Balia Pait New Member

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    In that case would Catholic confirmation study be better or worse than mitzvot?
     
  6. Dave-W

    Dave-W Grandparent of six grandchildren, #7 on the way! Supporter

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    I think you are talking about a yeshiva.

    I would get ahold of the different Messianic organizations** to see what they have.

    20 years ago here locally (northern suburbs of DC) there was Ets Chaim (Tree of Life) which was the first Messianic day school in the US. The congregation that ran it (Beth Messiah) pretty much collapsed and so did the school. So I do not know what is out there now.


    **
    Union of Messianic Congregations umjc.org
    Messianic Jewish Alliance of America mjaa.org
    Chosen People Ministries chosenpeople.com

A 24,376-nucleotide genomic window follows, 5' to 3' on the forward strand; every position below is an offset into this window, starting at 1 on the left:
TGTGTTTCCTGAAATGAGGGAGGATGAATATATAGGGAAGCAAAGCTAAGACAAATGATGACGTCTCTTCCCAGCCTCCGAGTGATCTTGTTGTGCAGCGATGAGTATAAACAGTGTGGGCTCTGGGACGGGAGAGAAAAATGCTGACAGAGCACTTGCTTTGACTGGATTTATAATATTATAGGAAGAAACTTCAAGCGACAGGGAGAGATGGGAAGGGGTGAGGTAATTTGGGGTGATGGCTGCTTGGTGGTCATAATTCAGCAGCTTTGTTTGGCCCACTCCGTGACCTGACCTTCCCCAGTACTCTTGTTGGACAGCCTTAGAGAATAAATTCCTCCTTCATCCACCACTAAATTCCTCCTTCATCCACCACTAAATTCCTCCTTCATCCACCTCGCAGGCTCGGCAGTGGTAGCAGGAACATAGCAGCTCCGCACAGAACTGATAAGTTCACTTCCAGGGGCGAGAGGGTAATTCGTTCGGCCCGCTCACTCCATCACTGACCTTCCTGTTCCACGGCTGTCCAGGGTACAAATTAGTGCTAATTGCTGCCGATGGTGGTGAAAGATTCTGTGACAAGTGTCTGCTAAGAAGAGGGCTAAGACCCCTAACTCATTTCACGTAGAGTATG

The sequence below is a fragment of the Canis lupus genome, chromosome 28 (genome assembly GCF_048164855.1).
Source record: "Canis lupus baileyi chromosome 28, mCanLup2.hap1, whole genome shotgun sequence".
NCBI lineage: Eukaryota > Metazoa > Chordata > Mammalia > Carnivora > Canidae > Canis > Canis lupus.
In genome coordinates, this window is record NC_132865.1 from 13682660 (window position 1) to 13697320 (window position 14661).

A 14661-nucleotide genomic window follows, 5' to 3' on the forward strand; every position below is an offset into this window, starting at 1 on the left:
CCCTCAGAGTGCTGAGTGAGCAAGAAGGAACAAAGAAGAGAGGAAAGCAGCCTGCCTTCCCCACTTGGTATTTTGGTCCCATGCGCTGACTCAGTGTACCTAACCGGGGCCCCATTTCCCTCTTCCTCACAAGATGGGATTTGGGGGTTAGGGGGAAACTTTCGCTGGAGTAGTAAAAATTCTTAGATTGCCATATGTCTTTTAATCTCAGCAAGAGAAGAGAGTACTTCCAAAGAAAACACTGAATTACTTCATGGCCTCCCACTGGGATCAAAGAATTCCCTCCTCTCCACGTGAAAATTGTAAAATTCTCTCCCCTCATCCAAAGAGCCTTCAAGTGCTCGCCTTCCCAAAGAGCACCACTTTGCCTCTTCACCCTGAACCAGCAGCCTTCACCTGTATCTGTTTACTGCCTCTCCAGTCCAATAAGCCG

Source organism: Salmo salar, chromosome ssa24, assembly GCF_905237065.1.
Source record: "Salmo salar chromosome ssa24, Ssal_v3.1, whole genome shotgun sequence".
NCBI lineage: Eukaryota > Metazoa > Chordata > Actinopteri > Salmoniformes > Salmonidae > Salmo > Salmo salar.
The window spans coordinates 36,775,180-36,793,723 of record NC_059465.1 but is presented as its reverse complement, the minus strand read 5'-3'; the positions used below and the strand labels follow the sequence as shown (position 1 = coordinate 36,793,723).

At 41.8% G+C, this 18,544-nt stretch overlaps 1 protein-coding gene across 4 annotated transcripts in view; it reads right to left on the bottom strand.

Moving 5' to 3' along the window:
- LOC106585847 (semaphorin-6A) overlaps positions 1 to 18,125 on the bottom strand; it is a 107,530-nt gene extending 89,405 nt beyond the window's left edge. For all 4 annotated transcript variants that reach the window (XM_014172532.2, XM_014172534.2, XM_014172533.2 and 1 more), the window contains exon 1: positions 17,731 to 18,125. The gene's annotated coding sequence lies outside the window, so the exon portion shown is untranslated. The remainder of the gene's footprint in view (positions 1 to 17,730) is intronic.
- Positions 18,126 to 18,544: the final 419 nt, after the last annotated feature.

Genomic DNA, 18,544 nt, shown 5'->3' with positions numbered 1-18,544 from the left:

Association of Messianic Congregations messianicassociation.org
    Tikkun America tikkunamerica.org
     
    Last edited: Dec 6, 2018 at 10:21 AM
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  7. Albion

    Albion Facilitator

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    I appreciate your problem, but I cannot imagine how being in a Jewish school would not lead to confusion on the daughters part. Obviously, I would say, there would be more coming her way than just the overview of the Torah.

    The other children and the teachers would naturally be working towards and talking about their futures as Jewish people, and it would be impossible that she would be taught about the God of the OT with the Trinitarian perspective that would be taught in a Christian school, for example.
     
  8. Ken Rank

    Ken Rank Well-Known Member

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    I would study the Torah. Why not? Jesus did... and by studying it and methodology, it isn't some denomination or group teaching their bias (we all have them), instead, it is a child learning how to find answers on her own. Isn't that what we want? We're not trying to clone ourselves, we are trying to equip our children with the ability to reasonably deal with issues as they go through life.